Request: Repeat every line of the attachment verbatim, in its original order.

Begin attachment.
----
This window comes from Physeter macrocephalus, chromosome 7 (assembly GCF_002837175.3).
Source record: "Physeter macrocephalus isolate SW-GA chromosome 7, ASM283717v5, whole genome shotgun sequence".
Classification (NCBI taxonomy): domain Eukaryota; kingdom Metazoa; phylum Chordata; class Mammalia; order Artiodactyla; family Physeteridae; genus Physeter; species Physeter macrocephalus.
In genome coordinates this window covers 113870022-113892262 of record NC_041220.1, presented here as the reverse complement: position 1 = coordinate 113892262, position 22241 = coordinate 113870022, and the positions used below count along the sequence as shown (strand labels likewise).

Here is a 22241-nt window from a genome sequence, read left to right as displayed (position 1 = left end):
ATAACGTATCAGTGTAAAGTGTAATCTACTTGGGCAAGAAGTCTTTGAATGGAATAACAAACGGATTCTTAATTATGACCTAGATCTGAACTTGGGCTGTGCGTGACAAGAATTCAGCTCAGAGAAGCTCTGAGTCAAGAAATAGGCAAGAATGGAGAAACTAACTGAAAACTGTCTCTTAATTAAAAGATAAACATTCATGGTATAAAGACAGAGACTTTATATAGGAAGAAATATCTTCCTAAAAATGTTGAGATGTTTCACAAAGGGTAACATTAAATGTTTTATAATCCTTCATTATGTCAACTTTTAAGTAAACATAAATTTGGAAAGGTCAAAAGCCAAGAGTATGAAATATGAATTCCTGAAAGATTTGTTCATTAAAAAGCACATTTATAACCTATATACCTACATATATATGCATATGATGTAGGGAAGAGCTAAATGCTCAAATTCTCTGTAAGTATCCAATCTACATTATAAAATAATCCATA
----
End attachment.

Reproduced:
This window comes from Physeter macrocephalus, chromosome 7 (assembly GCF_002837175.3).
Source record: "Physeter macrocephalus isolate SW-GA chromosome 7, ASM283717v5, whole genome shotgun sequence".
Classification (NCBI taxonomy): domain Eukaryota; kingdom Metazoa; phylum Chordata; class Mammalia; order Artiodactyla; family Physeteridae; genus Physeter; species Physeter macrocephalus.
In genome coordinates this window covers 113870022-113892262 of record NC_041220.1, presented here as the reverse complement: position 1 = coordinate 113892262, position 22241 = coordinate 113870022, and the positions used below count along the sequence as shown (strand labels likewise).

Here is a 22241-nt window from a genome sequence, read left to right as displayed (position 1 = left end):
ATAACGTATCAGTGTAAAGTGTAATCTACTTGGGCAAGAAGTCTTTGAATGGAATAACAAACGGATTCTTAATTATGACCTAGATCTGAACTTGGGCTGTGCGTGACAAGAATTCAGCTCAGAGAAGCTCTGAGTCAAGAAATAGGCAAGAATGGAGAAACTAACTGAAAACTGTCTCTTAATTAAAAGATAAACATTCATGGTATAAAGACAGAGACTTTATATAGGAAGAAATATCTTCCTAAAAATGTTGAGATGTTTCACAAAGGGTAACATTAAATGTTTTATAATCCTTCATTATGTCAACTTTTAAGTAAACATAAATTTGGAAAGGTCAAAAGCCAAGAGTATGAAATATGAATTCCTGAAAGATTTGTTCATTAAAAAGCACATTTATAACCTATATACCTACATATATATGCATATGATGTAGGGAAGAGCTAAATGCTCAAATTCTCTGTAAGTATCCAATCTACATTATAAAATAATCCATA